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At 1500 cfs you will be hard pressed to find rocks to hit. The water actually gets pretty deep. So far this year we have had LOTS of rain.

Standing is a good thing to do but not always necessary.. At 1000 cfs the river becomes tricky and at 600 you will drag. To me its not a very wide river. To one running it at low water finding themselves running out of water..its a wide river.

Two days it was 1000 cfs. Yesterday it was 3000. So wide swings in a short period of time are the norm.
 
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Thank you all for the great advice, much appreciated. I will confess that I have zero experience navigating rivers, all my canoe time has been on lakes. I've read path of the paddle numerous times and we' ve praticed our back ferrying a bit this year on lakes, but nothing equals true on water experience. Sooo, let's hope for sunny days and cfs over 1500!

shan
 
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Colrain MA
Just got back last night. We were the beneficiaries of 2 1/2" of rain the evening we camped on Round Pond and that 3000 CFM flow. We didn't see any Kevlar boats on the river and almost 100% ABS OTs, My Royalex did fine in the lower water earlier in the week. I had a new bow paddler with broad shoulders, in awe of his surrounding and it took a good hit.

You're going to have great water and few rocks

http://www.wunderground.com/q/locid:MESPAW
 
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It was under 1000 on the 24th and then Sweeper hit it at a high point because of a LOT of rain. It is dropping very fast now. Looking like it will be at or below 1000 in about 2-3 days and heading south fast from there unless there is more rain. Check the water levels carefully the day before you put in. Royalex works well at any water level above 700 or so. vHope it works out for you. I have been on the river a lot over the last 30 years and there are times when it gets very low. Especially in July and August. I have no doubt Norm has put thousands of people on that river. He knows what he is talking about. It is a gentle river though and a nice river for you to paddle. You will love it. Also, if the water is too low you could switch gears and do a trip on the lakes. The lakes are wonderful. Some think the lakes are the best part of the Allagash.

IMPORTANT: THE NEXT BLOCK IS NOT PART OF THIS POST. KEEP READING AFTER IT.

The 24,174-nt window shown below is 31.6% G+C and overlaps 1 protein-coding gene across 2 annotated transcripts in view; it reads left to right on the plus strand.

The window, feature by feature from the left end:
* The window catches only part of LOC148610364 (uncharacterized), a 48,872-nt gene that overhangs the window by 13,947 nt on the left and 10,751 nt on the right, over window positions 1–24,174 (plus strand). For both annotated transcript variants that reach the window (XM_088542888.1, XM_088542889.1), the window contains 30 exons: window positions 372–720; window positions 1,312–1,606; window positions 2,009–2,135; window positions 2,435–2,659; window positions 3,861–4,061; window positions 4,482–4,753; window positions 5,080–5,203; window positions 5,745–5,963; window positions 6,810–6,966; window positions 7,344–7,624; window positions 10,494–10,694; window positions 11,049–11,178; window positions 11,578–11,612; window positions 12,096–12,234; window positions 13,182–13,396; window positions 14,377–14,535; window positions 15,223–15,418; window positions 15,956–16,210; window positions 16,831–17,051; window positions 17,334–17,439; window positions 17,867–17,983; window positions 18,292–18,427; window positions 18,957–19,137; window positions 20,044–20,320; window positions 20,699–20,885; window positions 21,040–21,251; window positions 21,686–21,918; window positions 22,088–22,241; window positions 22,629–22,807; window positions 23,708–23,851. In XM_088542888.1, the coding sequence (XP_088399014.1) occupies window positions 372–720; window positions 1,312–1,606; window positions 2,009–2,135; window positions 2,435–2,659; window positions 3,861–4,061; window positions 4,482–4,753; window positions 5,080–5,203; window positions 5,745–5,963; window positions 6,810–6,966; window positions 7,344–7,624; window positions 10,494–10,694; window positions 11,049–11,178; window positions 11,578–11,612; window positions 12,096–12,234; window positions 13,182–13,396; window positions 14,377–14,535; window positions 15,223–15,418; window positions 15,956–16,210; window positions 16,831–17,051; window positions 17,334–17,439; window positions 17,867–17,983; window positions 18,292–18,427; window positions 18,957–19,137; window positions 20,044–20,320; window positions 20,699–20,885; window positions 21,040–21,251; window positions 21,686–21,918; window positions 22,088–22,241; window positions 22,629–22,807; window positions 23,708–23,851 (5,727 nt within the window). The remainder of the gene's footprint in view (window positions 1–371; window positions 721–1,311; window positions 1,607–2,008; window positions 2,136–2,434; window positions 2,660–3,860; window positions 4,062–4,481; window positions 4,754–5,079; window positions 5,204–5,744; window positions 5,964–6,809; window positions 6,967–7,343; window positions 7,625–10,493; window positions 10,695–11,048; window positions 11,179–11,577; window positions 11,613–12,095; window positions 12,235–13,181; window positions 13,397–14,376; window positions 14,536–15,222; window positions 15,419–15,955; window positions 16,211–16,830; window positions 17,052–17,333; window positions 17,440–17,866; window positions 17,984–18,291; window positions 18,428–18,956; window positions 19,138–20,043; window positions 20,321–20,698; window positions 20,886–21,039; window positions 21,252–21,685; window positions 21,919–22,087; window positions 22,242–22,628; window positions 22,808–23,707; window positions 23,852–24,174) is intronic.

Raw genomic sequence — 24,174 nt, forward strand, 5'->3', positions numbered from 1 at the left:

As far as the cost of the shuttle goes, that is a fair price. Also, Norm is about as straight a shooter as you will ever find. Honest and reliable. He has never failed me.
 
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Everyone worries about Chase but the rips beyond Round deserve attention.

Water levels go up and down fast here ( I am about 100 miles as the crow flies from the Allagash) and make no predictions. The last rainfall was not really much compared to what we got two weeks earlier.

You stick your hand out the window.. if its wet its raining.. or pine sap dripping..

The river is dam controlled at Chamberlain.. Lock Dam.. If the lake is dropped river levels can be pretty constant even if no rain.. Also Churchill Dam releases vary in amount of water.

Norm has to go by the averages. No outfitter would ever stock Kevlar in this country.. But it can be done at the right water levels just fine. Have hope, but budget for the worst.

Brush up on your French! ( or equally as fun pretend you don't understand what other drivers are saying). Last shuttle was us and also a bunch of drivers going to Chamberlain to pick up private cars.. (some folks use the two key drop system)
 
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I will look into tripping on the lakes if the water level is too low. I will have my canoe with me as we are going on a three week roadtrip through acadia nat park, the allagash wilderness and the gaspe region, so I'd rather not shell out the $$ to rent one. Since I only looked into a river trip, can you recommend a nice loop I could do? I have a subaru outback to give you an indication of what kind of roads I can drive on, so nothing more than a well maintained dirt road.
Yellowcanoe, what is the two key system?
 
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I should add that after Maine, I was hoping to spend two nights on the Bonaventure in Quebec, should I be concerned with low levels of water there as well?
 
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By two key he means that you drive to the put in and hire norm to drive your car to the take out. I have done this many times. If you are coming from the south it saves time. Not sure about water levels on the Bonaventure but that time of year could pose problems there as well. That is a lovely trip with lots of white water.

Most of the white water trips in Northern New England are spring trips if you want reliable water. Water levels get low in summer.

In the Allagash country the "Lobster Trip" is pretty close to a loop. Put in at Lobster Lake and spend a night, paddle back out and down the West Branch of the Penobscot, and spend a night half way down to Chesuncook. One or two night on Chesuncook and out. The shuttle is very short - I'm guessing 10 miles or so maybe - because the trip is a big U shape. Nice way to spend 3-4 nights. Chesuncook is a big lake and you can get stuck there if the wind comes up. So be careful about that. I like this for a quick short trip in nice country. Chesuncook can be low these days because of all the water they run down the Penobscot for the rafter crowd. It is a really nice lake though and low water just means that the banks of the river are not as attractive.